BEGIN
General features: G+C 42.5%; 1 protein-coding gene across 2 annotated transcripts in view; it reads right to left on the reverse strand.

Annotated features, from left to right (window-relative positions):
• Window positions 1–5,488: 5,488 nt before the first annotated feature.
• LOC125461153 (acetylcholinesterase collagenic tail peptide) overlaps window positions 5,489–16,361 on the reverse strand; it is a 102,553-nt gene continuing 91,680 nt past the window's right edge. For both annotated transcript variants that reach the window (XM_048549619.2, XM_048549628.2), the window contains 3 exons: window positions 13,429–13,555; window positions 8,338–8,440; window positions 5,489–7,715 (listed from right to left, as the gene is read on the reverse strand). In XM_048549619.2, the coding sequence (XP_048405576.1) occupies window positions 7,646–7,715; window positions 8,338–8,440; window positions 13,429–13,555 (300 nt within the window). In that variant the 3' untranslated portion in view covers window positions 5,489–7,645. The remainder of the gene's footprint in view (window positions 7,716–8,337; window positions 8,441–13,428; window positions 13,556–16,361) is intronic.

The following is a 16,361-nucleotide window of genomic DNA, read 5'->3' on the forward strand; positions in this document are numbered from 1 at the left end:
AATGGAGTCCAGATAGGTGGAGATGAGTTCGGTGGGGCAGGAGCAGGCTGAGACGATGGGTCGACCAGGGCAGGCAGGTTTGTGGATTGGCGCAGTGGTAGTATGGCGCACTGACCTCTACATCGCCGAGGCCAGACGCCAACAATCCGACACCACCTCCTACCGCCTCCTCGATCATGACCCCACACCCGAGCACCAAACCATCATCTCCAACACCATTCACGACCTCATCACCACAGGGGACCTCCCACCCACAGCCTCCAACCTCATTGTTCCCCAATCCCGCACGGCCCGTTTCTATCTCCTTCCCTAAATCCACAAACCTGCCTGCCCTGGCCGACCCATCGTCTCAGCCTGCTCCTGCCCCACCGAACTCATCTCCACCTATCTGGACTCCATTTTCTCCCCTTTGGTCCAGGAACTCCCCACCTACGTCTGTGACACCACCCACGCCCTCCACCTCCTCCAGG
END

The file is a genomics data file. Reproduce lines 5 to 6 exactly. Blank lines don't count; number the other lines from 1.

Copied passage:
The following is a 16,361-nucleotide window of genomic DNA, read 5'->3' on the forward strand; positions in this document are numbered from 1 at the left end:
AATGGAGTCCAGATAGGTGGAGATGAGTTCGGTGGGGCAGGAGCAGGCTGAGACGATGGGTCGACCAGGGCAGGCAGGTTTGTGGATTGGCGCAGTGGTAGTATGGCGCACTGACCTCTACATCGCCGAGGCCAGACGCCAACAATCCGACACCACCTCCTACCGCCTCCTCGATCATGACCCCACACCCGAGCACCAAACCATCATCTCCAACACCATTCACGACCTCATCACCACAGGGGACCTCCCACCCACAGCCTCCAACCTCATTGTTCCCCAATCCCGCACGGCCCGTTTCTATCTCCTTCCCTAAATCCACAAACCTGCCTGCCCTGGCCGACCCATCGTCTCAGCCTGCTCCTGCCCCACCGAACTCATCTCCACCTATCTGGACTCCATTTTCTCCCCTTTGGTCCAGGAACTCCCCACCTACGTCTGTGACACCACCCACGCCCTCCACCTCCTCCAGG